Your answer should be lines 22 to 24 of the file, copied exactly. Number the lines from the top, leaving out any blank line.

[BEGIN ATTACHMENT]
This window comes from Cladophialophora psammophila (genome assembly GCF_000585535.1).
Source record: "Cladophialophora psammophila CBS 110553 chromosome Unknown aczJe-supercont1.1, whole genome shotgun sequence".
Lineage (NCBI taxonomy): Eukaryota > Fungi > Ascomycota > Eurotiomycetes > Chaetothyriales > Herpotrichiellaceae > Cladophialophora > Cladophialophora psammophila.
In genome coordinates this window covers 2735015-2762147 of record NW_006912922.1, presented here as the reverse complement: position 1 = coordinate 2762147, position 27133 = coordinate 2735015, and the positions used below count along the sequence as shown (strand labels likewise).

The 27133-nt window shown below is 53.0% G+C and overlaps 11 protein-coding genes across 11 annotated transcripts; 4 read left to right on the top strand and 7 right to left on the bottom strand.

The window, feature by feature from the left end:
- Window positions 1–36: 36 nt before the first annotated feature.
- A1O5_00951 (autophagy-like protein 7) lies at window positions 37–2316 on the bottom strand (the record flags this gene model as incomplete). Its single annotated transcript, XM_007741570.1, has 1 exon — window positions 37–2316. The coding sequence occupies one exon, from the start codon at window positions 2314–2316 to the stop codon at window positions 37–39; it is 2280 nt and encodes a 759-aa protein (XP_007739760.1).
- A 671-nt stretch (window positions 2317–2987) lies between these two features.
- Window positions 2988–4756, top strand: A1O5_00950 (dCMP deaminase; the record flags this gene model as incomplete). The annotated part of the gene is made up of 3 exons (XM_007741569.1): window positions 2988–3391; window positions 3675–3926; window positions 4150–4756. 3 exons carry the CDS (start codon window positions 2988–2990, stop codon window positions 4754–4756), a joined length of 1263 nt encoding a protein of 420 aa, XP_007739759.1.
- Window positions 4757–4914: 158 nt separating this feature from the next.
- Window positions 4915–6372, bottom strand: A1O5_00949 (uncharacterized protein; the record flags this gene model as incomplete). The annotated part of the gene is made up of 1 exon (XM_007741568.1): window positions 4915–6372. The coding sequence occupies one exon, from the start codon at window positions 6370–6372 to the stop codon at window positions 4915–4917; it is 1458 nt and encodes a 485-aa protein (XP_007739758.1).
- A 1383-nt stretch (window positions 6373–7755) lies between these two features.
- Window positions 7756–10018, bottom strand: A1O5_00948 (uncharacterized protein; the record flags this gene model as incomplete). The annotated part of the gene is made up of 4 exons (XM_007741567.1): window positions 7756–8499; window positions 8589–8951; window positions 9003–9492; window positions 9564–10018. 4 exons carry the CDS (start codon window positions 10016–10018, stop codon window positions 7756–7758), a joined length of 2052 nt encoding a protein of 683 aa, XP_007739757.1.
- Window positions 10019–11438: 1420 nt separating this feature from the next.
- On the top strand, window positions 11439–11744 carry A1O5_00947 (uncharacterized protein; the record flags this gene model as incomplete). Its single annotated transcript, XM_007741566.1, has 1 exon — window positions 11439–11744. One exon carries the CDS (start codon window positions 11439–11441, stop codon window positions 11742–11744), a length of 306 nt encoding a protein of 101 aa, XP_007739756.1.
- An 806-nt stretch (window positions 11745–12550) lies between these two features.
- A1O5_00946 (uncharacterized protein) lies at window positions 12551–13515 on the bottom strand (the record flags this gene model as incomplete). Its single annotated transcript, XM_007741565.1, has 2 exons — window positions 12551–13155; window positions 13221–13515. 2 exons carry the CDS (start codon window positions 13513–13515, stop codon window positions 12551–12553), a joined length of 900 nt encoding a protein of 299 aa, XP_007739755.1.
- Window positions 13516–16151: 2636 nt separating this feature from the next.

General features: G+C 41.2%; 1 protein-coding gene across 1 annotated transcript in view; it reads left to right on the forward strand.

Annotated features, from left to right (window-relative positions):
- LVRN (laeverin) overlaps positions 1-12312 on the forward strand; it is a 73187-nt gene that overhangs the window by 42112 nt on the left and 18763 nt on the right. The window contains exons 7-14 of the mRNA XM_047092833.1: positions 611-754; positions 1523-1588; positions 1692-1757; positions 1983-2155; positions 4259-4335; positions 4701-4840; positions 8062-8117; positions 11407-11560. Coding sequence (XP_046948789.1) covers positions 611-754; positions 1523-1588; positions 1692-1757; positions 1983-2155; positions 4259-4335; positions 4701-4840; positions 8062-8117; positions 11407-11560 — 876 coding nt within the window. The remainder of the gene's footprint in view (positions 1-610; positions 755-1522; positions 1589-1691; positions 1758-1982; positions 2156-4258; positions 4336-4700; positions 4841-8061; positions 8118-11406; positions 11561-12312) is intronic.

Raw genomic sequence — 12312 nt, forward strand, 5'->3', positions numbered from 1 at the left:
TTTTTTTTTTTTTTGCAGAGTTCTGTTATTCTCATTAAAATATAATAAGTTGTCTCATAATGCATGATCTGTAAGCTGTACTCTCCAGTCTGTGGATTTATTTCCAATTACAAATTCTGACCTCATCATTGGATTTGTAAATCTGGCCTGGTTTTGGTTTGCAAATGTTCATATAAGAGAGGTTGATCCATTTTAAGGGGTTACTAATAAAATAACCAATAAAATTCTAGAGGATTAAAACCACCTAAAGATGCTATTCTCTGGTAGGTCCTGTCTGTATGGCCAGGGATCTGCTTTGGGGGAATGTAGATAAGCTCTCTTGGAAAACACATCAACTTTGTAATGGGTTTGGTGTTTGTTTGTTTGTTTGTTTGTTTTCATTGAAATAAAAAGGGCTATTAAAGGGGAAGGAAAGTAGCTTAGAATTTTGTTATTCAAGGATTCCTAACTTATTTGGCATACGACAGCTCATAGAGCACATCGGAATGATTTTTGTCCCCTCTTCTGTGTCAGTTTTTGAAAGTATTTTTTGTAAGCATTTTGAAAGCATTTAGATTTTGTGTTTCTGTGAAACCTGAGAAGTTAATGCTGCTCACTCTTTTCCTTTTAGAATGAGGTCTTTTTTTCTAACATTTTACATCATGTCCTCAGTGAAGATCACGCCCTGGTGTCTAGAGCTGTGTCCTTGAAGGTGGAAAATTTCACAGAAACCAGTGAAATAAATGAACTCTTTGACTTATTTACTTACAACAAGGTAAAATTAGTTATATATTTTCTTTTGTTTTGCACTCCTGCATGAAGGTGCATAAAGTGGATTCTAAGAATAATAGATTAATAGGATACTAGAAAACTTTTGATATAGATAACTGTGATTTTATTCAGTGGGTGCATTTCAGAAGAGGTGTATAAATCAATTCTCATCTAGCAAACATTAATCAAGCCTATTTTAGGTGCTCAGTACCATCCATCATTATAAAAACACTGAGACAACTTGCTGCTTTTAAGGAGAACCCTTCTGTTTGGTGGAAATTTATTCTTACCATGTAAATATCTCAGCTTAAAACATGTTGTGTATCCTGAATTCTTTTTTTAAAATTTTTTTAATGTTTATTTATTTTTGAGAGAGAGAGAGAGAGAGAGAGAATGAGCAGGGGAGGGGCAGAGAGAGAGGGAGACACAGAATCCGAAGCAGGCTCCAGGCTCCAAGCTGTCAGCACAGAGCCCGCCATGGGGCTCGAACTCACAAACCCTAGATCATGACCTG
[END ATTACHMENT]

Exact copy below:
- LVRN (laeverin) overlaps positions 1-12312 on the forward strand; it is a 73187-nt gene that overhangs the window by 42112 nt on the left and 18763 nt on the right. The window contains exons 7-14 of the mRNA XM_047092833.1: positions 611-754; positions 1523-1588; positions 1692-1757; positions 1983-2155; positions 4259-4335; positions 4701-4840; positions 8062-8117; positions 11407-11560. Coding sequence (XP_046948789.1) covers positions 611-754; positions 1523-1588; positions 1692-1757; positions 1983-2155; positions 4259-4335; positions 4701-4840; positions 8062-8117; positions 11407-11560 — 876 coding nt within the window. The remainder of the gene's footprint in view (positions 1-610; positions 755-1522; positions 1589-1691; positions 1758-1982; positions 2156-4258; positions 4336-4700; positions 4841-8061; positions 8118-11406; positions 11561-12312) is intronic.

Raw genomic sequence — 12312 nt, forward strand, 5'->3', positions numbered from 1 at the left:
TTTTTTTTTTTTTTGCAGAGTTCTGTTATTCTCATTAAAATATAATAAGTTGTCTCATAATGCATGATCTGTAAGCTGTACTCTCCAGTCTGTGGATTTATTTCCAATTACAAATTCTGACCTCATCATTGGATTTGTAAATCTGGCCTGGTTTTGGTTTGCAAATGTTCATATAAGAGAGGTTGATCCATTTTAAGGGGTTACTAATAAAATAACCAATAAAATTCTAGAGGATTAAAACCACCTAAAGATGCTATTCTCTGGTAGGTCCTGTCTGTATGGCCAGGGATCTGCTTTGGGGGAATGTAGATAAGCTCTCTTGGAAAACACATCAACTTTGTAATGGGTTTGGTGTTTGTTTGTTTGTTTGTTTGTTTTCATTGAAATAAAAAGGGCTATTAAAGGGGAAGGAAAGTAGCTTAGAATTTTGTTATTCAAGGATTCCTAACTTATTTGGCATACGACAGCTCATAGAGCACATCGGAATGATTTTTGTCCCCTCTTCTGTGTCAGTTTTTGAAAGTATTTTTTGTAAGCATTTTGAAAGCATTTAGATTTTGTGTTTCTGTGAAACCTGAGAAGTTAATGCTGCTCACTCTTTTCCTTTTAGAATGAGGTCTTTTTTTCTAACATTTTACATCATGTCCTCAGTGAAGATCACGCCCTGGTGTCTAGAGCTGTGTCCTTGAAGGTGGAAAATTTCACAGAAACCAGTGAAATAAATGAACTCTTTGACTTATTTACTTACAACAAGGTAAAATTAGTTATATATTTTCTTTTGTTTTGCACTCCTGCATGAAGGTGCATAAAGTGGATTCTAAGAATAATAGATTAATAGGATACTAGAAAACTTTTGATATAGATAACTGTGATTTTATTCAGTGGGTGCATTTCAGAAGAGGTGTATAAATCAATTCTCATCTAGCAAACATTAATCAAGCCTATTTTAGGTGCTCAGTACCATCCATCATTATAAAAACACTGAGACAACTTGCTGCTTTTAAGGAGAACCCTTCTGTTTGGTGGAAATTTATTCTTACCATGTAAATATCTCAGCTTAAAACATGTTGTGTATCCTGAATTCTTTTTTTAAAATTTTTTTAATGTTTATTTATTTTTGAGAGAGAGAGAGAGAGAGAGAGAATGAGCAGGGGAGGGGCAGAGAGAGAGGGAGACACAGAATCCGAAGCAGGCTCCAGGCTCCAAGCTGTCAGCACAGAGCCCGCCATGGGGCTCGAACTCACAAACCCTAGATCATGACCTG